Several hundred people nationwide have been questioned, with some detained and arrested, in the crackdown that has sent a chill through China's legal system. Nearly two dozen people remain in detention and face charges, the most serious of which include subversion of state power, which carries a maximum penalty of life imprisonment.
In her video interview, Wang denounced Zhou, the law firm's head, as an unqualified lawyer and said all of the firm's lawyers had received training in how to use Western universal values, human rights and democracy to "attack and smear" the Chinese government.
She accused unidentified foreign powers of hatching a plot to smuggle her 16-year-old son to the United States and denounced the American Bar Association for awarding her its newly created "ABA International Human Rights Award."
"Regarding this award, my attitude is to not recognize it, identify with it or accept it. This award is just another way for them to use me to attack and smear the Chinese government," said Wang, who was seated in a garden at what appeared to be a western-style villa.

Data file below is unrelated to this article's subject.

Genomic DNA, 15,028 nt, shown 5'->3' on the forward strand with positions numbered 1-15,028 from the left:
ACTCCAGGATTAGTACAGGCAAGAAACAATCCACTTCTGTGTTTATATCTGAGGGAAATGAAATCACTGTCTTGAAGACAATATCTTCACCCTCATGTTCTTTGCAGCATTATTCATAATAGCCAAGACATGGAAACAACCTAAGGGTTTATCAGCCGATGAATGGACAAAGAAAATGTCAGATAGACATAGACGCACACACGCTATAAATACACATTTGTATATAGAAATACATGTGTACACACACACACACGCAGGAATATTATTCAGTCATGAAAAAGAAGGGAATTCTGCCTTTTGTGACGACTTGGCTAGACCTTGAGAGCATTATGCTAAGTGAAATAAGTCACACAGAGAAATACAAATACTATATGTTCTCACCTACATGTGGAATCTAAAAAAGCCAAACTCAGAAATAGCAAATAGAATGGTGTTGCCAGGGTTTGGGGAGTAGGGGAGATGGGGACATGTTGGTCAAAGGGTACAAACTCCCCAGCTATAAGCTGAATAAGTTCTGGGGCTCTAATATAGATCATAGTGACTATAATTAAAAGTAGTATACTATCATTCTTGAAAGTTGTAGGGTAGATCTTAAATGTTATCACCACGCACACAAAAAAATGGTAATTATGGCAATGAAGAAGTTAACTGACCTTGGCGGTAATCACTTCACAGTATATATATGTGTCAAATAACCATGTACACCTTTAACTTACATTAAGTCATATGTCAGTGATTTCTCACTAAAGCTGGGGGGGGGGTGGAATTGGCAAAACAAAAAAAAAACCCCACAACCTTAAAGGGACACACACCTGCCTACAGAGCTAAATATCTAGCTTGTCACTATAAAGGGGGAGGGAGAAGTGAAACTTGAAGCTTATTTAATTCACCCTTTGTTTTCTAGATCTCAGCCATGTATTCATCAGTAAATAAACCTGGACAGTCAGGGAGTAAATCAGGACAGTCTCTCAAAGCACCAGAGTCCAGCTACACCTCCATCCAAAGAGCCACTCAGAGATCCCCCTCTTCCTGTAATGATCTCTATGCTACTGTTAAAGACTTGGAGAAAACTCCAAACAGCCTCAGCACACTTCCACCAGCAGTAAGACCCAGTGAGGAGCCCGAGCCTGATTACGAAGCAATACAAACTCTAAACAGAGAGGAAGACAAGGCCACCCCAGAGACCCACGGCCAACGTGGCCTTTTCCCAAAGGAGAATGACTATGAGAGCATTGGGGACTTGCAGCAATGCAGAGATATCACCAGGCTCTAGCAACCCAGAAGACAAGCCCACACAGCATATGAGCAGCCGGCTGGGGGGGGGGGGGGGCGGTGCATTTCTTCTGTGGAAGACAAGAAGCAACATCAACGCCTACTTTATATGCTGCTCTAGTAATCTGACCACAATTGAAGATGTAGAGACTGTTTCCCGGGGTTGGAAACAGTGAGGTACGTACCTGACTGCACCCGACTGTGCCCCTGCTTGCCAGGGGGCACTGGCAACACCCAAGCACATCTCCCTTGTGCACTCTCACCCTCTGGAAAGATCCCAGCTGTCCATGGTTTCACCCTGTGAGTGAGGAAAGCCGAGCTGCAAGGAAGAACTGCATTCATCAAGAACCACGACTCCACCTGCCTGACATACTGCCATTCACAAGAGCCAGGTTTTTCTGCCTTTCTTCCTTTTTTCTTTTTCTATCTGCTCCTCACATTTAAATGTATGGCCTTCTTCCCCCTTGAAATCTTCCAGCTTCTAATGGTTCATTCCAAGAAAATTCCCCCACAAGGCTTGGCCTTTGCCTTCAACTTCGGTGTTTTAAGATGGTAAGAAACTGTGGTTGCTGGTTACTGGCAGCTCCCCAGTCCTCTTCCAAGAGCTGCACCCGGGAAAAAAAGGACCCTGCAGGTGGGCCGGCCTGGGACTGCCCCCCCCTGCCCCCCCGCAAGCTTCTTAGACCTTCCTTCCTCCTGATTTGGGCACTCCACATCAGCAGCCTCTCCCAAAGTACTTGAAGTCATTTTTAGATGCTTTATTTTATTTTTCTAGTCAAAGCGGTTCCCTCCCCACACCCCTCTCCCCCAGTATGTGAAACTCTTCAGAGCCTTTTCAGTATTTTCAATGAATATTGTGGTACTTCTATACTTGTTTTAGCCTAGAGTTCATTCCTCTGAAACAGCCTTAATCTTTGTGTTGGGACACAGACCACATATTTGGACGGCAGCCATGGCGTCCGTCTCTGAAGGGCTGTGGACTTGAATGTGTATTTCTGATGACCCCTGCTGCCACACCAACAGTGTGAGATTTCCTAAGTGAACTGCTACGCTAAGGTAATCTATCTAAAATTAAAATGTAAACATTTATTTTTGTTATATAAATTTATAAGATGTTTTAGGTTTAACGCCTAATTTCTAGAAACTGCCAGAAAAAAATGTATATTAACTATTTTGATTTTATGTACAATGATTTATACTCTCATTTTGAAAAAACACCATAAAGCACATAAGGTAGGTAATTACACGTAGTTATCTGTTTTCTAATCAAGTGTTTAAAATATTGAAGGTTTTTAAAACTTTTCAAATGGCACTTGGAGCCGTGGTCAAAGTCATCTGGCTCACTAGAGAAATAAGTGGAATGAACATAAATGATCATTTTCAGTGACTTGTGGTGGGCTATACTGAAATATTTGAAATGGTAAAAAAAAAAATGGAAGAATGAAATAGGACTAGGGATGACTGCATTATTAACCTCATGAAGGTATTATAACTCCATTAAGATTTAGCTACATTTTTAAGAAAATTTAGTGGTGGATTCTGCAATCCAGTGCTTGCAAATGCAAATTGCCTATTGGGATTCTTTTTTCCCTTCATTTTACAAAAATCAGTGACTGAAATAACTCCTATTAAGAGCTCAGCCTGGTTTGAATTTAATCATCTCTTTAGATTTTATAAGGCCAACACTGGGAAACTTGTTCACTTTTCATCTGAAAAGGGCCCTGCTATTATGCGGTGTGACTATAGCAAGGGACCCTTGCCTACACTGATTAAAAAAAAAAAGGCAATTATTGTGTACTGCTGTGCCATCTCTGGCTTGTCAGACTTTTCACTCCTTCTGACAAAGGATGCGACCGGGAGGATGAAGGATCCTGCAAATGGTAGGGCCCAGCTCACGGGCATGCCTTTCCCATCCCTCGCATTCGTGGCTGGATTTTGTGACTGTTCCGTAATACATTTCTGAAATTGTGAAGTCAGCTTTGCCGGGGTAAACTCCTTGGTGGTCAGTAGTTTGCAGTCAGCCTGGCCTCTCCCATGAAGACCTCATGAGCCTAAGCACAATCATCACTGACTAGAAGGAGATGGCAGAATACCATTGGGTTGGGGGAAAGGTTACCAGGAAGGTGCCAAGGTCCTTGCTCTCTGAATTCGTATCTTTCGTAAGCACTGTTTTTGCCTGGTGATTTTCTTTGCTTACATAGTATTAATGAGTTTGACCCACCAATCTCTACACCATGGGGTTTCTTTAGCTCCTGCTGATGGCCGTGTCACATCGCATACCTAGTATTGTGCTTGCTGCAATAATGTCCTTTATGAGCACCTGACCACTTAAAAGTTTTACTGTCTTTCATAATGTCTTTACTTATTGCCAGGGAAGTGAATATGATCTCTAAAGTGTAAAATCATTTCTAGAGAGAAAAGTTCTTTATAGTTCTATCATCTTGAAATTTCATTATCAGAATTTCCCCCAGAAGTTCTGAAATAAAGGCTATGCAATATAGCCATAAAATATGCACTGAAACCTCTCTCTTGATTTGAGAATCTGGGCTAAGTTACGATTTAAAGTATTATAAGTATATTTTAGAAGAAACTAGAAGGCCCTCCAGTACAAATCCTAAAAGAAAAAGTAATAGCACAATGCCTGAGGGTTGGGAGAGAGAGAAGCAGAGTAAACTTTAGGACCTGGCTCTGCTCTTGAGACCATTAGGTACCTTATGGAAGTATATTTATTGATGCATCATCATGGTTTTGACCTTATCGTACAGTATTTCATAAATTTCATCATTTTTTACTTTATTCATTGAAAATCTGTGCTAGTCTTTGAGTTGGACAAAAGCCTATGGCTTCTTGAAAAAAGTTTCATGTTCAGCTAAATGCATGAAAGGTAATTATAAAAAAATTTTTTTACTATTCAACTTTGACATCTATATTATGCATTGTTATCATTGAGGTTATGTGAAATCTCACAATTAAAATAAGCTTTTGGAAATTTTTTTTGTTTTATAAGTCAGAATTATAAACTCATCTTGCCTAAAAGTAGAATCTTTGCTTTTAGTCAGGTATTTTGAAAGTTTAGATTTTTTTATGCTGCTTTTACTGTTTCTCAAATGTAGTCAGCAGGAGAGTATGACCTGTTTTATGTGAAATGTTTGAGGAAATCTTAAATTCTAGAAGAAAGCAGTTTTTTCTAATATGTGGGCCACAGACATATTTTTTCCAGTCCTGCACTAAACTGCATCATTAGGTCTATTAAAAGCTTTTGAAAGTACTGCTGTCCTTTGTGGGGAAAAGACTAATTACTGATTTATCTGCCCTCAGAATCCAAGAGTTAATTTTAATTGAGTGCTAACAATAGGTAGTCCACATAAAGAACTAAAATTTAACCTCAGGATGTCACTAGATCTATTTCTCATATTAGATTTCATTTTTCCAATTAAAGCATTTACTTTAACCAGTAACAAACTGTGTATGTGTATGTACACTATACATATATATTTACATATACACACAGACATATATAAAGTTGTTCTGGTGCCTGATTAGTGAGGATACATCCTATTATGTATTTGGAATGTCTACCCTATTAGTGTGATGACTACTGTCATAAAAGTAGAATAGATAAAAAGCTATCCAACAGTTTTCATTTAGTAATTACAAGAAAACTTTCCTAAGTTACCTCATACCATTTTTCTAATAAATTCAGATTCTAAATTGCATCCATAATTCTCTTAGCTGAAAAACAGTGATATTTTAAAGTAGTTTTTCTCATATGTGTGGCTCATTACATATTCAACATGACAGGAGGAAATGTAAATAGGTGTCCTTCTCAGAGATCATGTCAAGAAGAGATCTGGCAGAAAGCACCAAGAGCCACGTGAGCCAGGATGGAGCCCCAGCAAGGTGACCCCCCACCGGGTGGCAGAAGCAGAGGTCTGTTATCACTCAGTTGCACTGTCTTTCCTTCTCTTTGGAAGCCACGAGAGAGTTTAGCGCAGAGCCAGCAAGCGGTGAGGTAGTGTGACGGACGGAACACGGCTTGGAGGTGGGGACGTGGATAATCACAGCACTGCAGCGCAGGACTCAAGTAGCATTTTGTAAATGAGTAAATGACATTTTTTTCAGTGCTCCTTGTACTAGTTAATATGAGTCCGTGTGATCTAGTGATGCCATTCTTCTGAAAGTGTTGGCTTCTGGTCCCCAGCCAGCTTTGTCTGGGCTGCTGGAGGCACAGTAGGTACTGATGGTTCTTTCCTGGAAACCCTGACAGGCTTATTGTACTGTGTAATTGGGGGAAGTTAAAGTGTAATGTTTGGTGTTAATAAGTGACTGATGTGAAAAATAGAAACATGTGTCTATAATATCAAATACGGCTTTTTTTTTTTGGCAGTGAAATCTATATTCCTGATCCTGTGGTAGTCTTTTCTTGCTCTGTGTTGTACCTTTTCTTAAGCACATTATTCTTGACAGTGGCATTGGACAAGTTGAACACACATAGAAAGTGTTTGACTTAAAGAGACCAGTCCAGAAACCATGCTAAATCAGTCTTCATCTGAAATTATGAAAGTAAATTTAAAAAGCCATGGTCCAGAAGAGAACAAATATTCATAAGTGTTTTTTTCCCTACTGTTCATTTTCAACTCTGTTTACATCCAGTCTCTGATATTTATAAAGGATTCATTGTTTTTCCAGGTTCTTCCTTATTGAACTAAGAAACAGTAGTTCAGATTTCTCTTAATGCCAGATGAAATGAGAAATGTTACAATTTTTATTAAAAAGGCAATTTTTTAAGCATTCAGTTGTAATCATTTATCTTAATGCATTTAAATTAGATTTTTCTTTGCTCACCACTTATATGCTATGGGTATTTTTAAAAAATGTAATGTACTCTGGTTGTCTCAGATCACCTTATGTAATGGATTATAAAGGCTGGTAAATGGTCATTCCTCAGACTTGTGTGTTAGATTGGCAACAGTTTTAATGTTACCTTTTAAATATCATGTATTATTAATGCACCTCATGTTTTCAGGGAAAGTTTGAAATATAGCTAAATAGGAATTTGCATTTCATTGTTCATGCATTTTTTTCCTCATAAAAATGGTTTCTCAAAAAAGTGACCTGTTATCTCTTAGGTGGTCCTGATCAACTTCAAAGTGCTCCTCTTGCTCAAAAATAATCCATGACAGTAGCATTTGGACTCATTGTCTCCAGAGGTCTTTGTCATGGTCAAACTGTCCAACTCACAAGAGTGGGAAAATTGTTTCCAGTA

"I am a Chinese. I can only accept awards from the Chinese government," Wang said.
Wang's statement is the latest in a series of alleged confessions that have appeared in Chinese state media — and, more recently, in Hong Kong outlets — with the apparent goal of settling high-profile political cases before they go to trial.
Zhao Wei, a 24-year old legal assistant who was seized last July, was released in early July and similarly told the South China Morning Post newspaper that she regretted her activism.
After their release by Chinese authorities earlier this year, Peter Dahlin, a Swedish non-profit worker, and Lam Wing Kee, a Hong Kong bookseller, recanted confessions they made while in detention to Chinese state broadcaster CCTV.
An overseas Chinese news site and activist groups that track the prosecutions of Chinese rights activists had reported rumors that Zhou, the law firm's head, Gou and the two others might be put on trial on Monday. Wives of lawyers and activists who were detained in the crackdown staged a small demonstration outside the courthouse next to diplomats from the United States, Britain and six other Western countries that have publicly denounced Beijing's crackdown.